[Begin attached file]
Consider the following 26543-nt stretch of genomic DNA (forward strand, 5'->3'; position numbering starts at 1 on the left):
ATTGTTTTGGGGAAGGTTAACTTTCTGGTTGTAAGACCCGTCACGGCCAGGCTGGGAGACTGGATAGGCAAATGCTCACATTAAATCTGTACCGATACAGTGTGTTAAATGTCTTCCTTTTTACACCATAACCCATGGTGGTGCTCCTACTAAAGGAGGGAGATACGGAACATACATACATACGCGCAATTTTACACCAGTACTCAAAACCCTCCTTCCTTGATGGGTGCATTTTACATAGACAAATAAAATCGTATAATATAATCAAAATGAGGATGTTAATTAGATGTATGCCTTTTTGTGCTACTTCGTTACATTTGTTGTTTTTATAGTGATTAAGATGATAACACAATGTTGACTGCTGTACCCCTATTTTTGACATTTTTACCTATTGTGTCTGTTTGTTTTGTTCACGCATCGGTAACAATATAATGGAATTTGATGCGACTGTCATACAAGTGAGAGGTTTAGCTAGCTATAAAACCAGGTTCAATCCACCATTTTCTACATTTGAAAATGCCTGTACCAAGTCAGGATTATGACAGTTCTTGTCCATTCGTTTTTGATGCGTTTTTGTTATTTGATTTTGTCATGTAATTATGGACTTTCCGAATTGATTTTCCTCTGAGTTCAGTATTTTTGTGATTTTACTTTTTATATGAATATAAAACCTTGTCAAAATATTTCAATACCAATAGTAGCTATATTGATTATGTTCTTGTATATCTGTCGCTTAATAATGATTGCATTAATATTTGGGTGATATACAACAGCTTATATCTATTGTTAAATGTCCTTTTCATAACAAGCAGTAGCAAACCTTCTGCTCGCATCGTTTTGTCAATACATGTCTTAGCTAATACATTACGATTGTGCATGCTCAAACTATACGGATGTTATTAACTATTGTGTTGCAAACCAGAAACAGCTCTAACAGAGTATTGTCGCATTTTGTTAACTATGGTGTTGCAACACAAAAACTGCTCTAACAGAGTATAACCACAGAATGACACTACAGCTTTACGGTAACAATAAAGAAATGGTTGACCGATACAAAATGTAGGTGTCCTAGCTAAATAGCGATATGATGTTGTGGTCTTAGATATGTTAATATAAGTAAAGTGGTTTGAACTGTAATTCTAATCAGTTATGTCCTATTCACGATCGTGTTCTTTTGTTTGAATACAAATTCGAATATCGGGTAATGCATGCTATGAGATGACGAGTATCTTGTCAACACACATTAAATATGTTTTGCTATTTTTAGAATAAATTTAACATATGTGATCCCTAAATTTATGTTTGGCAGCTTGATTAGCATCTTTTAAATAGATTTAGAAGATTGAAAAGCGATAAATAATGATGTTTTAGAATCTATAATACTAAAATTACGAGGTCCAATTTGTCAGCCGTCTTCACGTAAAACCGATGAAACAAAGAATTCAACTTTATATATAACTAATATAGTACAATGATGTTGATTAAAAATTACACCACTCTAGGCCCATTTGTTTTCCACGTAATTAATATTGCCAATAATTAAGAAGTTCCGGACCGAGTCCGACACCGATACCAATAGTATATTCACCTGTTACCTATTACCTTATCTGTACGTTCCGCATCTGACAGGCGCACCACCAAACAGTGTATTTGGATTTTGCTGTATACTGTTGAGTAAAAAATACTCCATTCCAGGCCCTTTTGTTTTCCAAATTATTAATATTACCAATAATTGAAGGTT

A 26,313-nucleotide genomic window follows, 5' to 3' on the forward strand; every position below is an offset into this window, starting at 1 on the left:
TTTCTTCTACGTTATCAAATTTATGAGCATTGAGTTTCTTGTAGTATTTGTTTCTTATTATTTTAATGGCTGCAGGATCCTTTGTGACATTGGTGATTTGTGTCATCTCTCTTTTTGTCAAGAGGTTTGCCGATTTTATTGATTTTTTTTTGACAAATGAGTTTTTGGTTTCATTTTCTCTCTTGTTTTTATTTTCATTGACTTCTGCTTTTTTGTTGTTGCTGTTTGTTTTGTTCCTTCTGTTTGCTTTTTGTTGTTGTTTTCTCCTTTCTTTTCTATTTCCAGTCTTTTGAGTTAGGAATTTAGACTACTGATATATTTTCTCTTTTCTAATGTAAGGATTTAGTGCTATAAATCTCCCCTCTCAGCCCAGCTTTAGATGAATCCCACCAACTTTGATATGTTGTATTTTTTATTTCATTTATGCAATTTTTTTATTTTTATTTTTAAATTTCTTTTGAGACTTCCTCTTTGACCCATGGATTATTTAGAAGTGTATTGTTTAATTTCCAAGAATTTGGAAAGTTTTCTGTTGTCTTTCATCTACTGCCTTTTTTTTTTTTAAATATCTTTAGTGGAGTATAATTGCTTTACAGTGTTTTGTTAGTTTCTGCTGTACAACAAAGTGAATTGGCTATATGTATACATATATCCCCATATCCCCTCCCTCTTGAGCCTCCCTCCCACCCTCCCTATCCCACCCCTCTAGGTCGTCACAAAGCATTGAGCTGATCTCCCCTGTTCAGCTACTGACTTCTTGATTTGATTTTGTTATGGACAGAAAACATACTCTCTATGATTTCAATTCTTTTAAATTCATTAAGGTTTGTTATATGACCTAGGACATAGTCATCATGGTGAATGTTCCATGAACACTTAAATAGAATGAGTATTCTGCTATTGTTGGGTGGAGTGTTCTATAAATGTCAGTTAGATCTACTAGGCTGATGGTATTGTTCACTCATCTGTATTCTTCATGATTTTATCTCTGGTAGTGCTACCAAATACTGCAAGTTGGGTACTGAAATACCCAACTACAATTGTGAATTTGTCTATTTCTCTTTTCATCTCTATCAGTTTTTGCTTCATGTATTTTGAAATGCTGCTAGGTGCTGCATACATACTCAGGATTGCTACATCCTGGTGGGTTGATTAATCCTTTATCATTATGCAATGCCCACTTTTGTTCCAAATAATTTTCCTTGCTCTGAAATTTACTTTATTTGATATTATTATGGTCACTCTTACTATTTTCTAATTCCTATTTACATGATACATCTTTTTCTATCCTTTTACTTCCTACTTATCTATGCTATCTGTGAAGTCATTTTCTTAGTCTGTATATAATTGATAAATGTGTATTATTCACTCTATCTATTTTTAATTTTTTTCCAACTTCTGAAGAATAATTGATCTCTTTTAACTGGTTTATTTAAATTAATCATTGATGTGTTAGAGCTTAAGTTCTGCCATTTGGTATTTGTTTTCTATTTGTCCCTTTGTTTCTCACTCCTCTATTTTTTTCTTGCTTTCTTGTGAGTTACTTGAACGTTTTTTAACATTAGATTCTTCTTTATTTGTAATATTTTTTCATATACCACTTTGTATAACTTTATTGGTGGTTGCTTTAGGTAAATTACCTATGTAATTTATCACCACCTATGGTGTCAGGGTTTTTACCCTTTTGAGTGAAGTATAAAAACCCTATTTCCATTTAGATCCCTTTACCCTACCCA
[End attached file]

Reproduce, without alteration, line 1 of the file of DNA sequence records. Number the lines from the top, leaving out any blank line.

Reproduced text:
Consider the following 26543-nt stretch of genomic DNA (forward strand, 5'->3'; position numbering starts at 1 on the left):